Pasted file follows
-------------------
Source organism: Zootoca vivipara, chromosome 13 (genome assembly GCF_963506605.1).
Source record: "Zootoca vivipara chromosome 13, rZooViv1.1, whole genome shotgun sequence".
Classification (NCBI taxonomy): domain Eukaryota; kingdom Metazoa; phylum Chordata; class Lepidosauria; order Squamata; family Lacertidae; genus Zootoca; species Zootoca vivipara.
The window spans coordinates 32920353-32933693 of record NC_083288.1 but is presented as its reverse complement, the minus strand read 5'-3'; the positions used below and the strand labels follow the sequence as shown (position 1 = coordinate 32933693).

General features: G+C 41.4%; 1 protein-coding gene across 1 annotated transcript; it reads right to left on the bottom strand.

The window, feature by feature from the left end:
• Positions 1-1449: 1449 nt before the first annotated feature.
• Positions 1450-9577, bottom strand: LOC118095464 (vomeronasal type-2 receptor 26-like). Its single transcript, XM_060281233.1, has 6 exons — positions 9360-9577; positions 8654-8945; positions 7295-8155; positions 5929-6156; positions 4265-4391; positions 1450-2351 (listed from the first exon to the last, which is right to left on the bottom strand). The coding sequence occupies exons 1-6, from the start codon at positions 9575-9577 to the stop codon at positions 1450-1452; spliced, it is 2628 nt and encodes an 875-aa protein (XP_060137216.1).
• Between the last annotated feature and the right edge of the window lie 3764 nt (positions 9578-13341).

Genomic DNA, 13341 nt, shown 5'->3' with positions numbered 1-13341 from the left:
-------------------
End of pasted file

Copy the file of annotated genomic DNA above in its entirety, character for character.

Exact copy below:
Source organism: Zootoca vivipara, chromosome 13 (genome assembly GCF_963506605.1).
Source record: "Zootoca vivipara chromosome 13, rZooViv1.1, whole genome shotgun sequence".
Classification (NCBI taxonomy): domain Eukaryota; kingdom Metazoa; phylum Chordata; class Lepidosauria; order Squamata; family Lacertidae; genus Zootoca; species Zootoca vivipara.
The window spans coordinates 32920353-32933693 of record NC_083288.1 but is presented as its reverse complement, the minus strand read 5'-3'; the positions used below and the strand labels follow the sequence as shown (position 1 = coordinate 32933693).

General features: G+C 41.4%; 1 protein-coding gene across 1 annotated transcript; it reads right to left on the bottom strand.

The window, feature by feature from the left end:
• Positions 1-1449: 1449 nt before the first annotated feature.
• Positions 1450-9577, bottom strand: LOC118095464 (vomeronasal type-2 receptor 26-like). Its single transcript, XM_060281233.1, has 6 exons — positions 9360-9577; positions 8654-8945; positions 7295-8155; positions 5929-6156; positions 4265-4391; positions 1450-2351 (listed from the first exon to the last, which is right to left on the bottom strand). The coding sequence occupies exons 1-6, from the start codon at positions 9575-9577 to the stop codon at positions 1450-1452; spliced, it is 2628 nt and encodes an 875-aa protein (XP_060137216.1).
• Between the last annotated feature and the right edge of the window lie 3764 nt (positions 9578-13341).

Genomic DNA, 13341 nt, shown 5'->3' with positions numbered 1-13341 from the left: